Sorry on my phone. Several typos due to the swipe checker.
Paul John Maisano February 17, 2014 at 08:13 AM
I enjoy each opinionS offered. However, the fact remains that corporate America is not going to go away!! Agreed, as consumers, we must spread our purchasing power to the many smaller businesses, at minimum insuring their survival in the local community. Corporate America is not worried about people!!! The focus of any corporation is sales, profit, and stockholders dividends.....not workers. Most retailers are shifting to historically high numbers of part time workers to avoid paying higher wages, benefits, and the potential of organized labor initiatives. For nearly twenty five years' the HOME DEPOT, under the watch full eye of its founder, Bernie Marcus, maintained decent full-time jobs with the average workers wage floating around $ 15.00 per hour, note this slightly varied within the regions of the country. Now with its founders in retirement, the younger guru's work to further the corporate entity, as they enhance their personal stock options, abandoning the American worker. Like most corporate entities they have adjusted their policies to maximize profits at the expense of working people. Look within our own lives, or around your home, examine the contents of your closet.....what in there is MADE BY AMERICANS. We are as guilty for this mess as any offshore corporation!!!! We must attempt to purchase products, MADE IN AMERICA, even its just a a shirt, or pair of shoes. The American consumer still maintains the highest disposable income in the world. We are the worlds largest consumers of products.......if we all just spent a few of those dollars on our own products, it would be a great start!! Just a thought, by PAUL MAISANO.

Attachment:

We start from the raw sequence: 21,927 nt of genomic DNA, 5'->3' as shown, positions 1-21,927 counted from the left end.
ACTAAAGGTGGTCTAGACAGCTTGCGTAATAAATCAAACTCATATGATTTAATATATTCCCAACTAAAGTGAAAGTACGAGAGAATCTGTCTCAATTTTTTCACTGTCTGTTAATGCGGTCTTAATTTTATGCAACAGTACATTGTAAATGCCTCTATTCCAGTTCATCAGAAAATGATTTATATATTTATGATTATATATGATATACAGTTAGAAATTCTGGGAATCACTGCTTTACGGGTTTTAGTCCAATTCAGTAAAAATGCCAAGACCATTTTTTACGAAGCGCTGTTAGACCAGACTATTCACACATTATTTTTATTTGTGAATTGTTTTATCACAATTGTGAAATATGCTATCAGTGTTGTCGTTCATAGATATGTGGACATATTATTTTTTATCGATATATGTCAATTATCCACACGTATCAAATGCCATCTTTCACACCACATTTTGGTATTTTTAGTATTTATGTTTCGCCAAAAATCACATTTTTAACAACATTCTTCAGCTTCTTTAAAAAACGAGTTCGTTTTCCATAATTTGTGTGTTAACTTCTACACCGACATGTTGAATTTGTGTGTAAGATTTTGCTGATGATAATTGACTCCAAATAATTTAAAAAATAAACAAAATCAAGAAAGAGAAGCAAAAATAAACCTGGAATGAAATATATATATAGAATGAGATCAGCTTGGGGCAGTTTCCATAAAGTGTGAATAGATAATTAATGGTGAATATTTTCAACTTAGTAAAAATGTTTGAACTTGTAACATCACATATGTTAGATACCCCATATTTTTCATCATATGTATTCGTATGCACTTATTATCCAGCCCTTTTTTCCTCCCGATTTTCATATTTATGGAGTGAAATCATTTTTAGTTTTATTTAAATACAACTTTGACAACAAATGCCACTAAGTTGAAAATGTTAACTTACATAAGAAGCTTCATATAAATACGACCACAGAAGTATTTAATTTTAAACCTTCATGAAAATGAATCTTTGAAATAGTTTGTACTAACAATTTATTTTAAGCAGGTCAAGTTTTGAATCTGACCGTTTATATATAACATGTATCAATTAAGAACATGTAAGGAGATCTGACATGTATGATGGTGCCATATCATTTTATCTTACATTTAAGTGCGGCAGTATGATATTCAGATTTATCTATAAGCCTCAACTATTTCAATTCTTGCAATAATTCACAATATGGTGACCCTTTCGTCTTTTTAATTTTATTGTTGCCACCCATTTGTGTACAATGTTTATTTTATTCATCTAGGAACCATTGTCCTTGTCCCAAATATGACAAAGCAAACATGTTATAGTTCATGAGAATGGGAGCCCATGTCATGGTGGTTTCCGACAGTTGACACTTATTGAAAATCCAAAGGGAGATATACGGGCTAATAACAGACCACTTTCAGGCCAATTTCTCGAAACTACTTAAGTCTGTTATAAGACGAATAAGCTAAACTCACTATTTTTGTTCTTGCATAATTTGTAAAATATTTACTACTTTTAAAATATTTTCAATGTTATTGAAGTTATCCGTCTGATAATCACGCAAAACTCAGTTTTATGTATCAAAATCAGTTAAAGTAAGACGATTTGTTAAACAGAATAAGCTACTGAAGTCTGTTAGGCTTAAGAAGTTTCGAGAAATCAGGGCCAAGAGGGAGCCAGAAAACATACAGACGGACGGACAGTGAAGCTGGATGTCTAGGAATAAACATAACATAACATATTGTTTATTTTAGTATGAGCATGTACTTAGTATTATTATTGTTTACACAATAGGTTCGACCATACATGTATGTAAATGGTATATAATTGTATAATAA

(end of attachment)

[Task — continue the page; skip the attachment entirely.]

BH February 17, 2014 at 08:35 AM
I disagree that corporations do not care about people. They absolutely care about the consumer, that's why you can have such a wide selection of products at low prices at a large store. These companies are not forcing anyone to work there. If an hourly employee does not want to work at Home Depot, they are well within their right as an American to further their skills or education and seek alternate employment. And your argument is basically that capitalism is the root of evil. Be that as it may, it's the root of our economy and Home Depot is doing nothing illegal. It's up to the consumers to do something about this, the blame does not fall on the capitalist (operating within the law) business owners.
Paul John Maisano February 17, 2014 at 09:31 AM